Day: June 9, 2011

Visualizing the Correlates of Global Issue Creation

My big work-related task this month is to pull together my focus group findings into something approximating a theoretically relevant conference paper. I like to start with visualizations.

This chart is derived from a code scheme we developed to categorize human security practitioners’ responses in focus groups to the question: what factors facilitate or inhibit the emergence of new issues on global policy agenda? Answers fell into five broad buckets, and this is an overview of the contents of the various buckets and how they relate to one another and to the extent literature on advocacy networks. Of most interest to my project is the highly central yet largely under-theorized category “network effects.”

Reactions on either the chart, the theoretical argument embodied here, or the data very welcome.

Also, a bleg: do any readers know of user-friendly visualization software to make a graph like this interactive? I’d like viewers to be able to move their pointer over a code-name and see the code definition, and over a code bucket and see a frequency distribution of associated codes.

Share

Targeting Targeted Killing

I was asked to step-in at the last minute to write a chapter on targeted killing for a textbook on isses in the War on Terror. Given the recent OBL killing and debate about raids, etc, I was surprisingly excited at the prospect of engaging with the issue.

Although my chapter is almost done (no really, Richard, it’s on its way!) I’ve noticed some problems with researching the topic and trying to draw general conclusions as to whether or not it is a good or a bad policy.


1.What are you people talking about?

When talking about “targeted killing”, everyone means something different. Some are talking about assassination (Michael Gross for example), some specifically are talking about the Israeli policy used against alleged Palestinian militants post-November 2002 (such as Steven David); some are talking about the targeting of terrorist leaders generally (decapitation in Audrey Kurth Cronin’s book How Terrorism Ends). Nils Melzer on the other hand seems to be talking about every kind of state killing in and out of warfare from the CIA in Vietnam, to US tactics against Gaddafi in the 1980s to Israel-Palestine post-2000.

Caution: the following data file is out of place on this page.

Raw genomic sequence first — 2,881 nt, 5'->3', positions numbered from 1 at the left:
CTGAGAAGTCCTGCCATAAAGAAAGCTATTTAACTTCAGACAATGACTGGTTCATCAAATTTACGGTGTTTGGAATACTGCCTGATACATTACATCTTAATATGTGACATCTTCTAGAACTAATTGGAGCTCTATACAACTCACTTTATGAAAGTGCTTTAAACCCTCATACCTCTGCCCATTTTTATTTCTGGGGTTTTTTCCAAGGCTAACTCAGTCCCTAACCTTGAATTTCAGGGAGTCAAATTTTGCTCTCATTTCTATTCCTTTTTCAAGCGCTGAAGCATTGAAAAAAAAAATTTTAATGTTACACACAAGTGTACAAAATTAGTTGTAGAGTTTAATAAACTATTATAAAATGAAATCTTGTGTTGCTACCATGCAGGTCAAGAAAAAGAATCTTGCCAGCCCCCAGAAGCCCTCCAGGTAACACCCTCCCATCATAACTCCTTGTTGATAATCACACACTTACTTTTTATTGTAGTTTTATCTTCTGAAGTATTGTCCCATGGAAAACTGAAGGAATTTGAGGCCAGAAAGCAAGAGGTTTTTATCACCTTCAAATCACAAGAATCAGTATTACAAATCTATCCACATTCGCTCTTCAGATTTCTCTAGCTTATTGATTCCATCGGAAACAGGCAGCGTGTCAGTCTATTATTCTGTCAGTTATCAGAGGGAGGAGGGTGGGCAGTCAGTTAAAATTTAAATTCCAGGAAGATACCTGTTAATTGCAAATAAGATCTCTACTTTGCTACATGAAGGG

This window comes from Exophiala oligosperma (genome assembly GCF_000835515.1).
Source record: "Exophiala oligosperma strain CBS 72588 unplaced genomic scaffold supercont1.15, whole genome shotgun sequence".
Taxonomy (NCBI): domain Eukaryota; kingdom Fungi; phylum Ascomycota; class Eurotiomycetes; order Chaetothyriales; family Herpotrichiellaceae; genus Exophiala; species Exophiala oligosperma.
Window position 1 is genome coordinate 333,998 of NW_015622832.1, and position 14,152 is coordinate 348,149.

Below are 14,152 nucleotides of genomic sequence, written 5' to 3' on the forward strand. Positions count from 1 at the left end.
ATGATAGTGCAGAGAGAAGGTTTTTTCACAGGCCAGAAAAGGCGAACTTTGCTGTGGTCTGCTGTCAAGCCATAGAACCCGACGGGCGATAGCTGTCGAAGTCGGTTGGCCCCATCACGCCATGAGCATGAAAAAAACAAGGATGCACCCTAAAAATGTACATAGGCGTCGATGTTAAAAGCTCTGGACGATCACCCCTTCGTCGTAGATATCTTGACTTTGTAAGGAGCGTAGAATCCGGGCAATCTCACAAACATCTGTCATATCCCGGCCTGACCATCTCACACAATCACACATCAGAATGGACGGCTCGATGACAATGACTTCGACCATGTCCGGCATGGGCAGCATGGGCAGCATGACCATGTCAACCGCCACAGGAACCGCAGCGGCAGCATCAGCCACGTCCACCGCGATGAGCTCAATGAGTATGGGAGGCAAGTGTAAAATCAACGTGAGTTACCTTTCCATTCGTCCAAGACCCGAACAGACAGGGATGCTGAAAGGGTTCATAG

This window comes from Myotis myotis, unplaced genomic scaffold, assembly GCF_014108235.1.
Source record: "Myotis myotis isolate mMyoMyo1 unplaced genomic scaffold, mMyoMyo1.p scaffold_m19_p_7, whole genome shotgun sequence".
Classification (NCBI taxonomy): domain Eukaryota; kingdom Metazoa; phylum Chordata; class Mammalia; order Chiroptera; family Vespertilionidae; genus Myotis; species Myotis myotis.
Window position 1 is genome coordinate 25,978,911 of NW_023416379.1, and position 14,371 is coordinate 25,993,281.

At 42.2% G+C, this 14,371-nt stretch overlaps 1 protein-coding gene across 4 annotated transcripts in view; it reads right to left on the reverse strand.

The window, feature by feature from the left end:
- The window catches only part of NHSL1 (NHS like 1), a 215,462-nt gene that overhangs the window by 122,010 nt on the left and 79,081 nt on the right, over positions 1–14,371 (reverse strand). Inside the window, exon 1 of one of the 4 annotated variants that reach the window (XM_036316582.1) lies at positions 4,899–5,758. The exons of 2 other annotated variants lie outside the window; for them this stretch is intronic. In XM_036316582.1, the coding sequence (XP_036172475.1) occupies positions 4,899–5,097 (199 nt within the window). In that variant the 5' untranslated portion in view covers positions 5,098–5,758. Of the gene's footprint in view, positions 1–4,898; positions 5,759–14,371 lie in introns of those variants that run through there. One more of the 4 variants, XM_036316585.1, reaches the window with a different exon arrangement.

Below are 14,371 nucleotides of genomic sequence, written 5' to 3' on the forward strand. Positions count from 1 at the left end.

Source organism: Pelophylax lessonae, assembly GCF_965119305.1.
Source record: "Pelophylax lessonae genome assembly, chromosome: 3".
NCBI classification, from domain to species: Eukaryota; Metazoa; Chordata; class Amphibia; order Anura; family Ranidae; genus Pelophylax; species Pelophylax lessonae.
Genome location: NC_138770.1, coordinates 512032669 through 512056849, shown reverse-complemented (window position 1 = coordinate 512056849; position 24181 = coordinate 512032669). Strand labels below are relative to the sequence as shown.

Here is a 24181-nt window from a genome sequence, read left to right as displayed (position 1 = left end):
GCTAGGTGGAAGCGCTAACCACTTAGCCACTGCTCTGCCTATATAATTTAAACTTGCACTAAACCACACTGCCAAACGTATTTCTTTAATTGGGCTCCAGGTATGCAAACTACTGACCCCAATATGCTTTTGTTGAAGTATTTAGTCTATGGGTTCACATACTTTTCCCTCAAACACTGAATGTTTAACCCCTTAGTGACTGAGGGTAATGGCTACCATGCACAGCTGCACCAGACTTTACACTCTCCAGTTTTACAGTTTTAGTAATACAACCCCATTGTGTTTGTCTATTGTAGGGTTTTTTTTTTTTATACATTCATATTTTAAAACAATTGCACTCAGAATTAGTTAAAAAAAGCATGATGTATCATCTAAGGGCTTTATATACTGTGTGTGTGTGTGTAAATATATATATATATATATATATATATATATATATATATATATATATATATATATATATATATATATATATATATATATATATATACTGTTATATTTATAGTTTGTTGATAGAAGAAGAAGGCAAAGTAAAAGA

And yet all of these things are radically different policies from each other. While decapitation refers to the removal of the leadership of a group, Israel’s policy targeted anyone who was seen as part of the upper-to-middle management of terrorist organizations. It’s not just the leadership that was targeted, but the bomb-makers, planners, etc. The US drone policy seems to target “militants” generally and is done in the context of ongoing armed conflict (although I concede this is up for debate). Whereas the OBL raid was clearly targeting just OBL.

Yet many (like Dershowitz in this post here or Byman here) conflate ALL of these kinds of killing where it is convenient for his/her argument. For example, shorter Dershowitz: the US has killed Osama, ergo Israel’s tactics are legitimate. Leaving the legitimacy issue aside for a moment, these operations were two INCREDIBLY different things. You simply can’t compare one to the other – which leads me to my next point…

2. Israel-Palestine is crazy sui generis

To put it mildly, the Israel-Palestinian situation is unlike any other situation in the world. Basically, you have a well-armed democratic country in a state of confused hostilities with an internationally recognized movement (with some branches that engage in politically violent acts) directly beside it that is engaged in a struggle for independence. This is pretty much the opposite of the United State’s drone tactics in the Af-Pak region, where drones are being controlled from far away (military bases or mainland USA) against territories that are also far away to combat a threat that is, again, far away.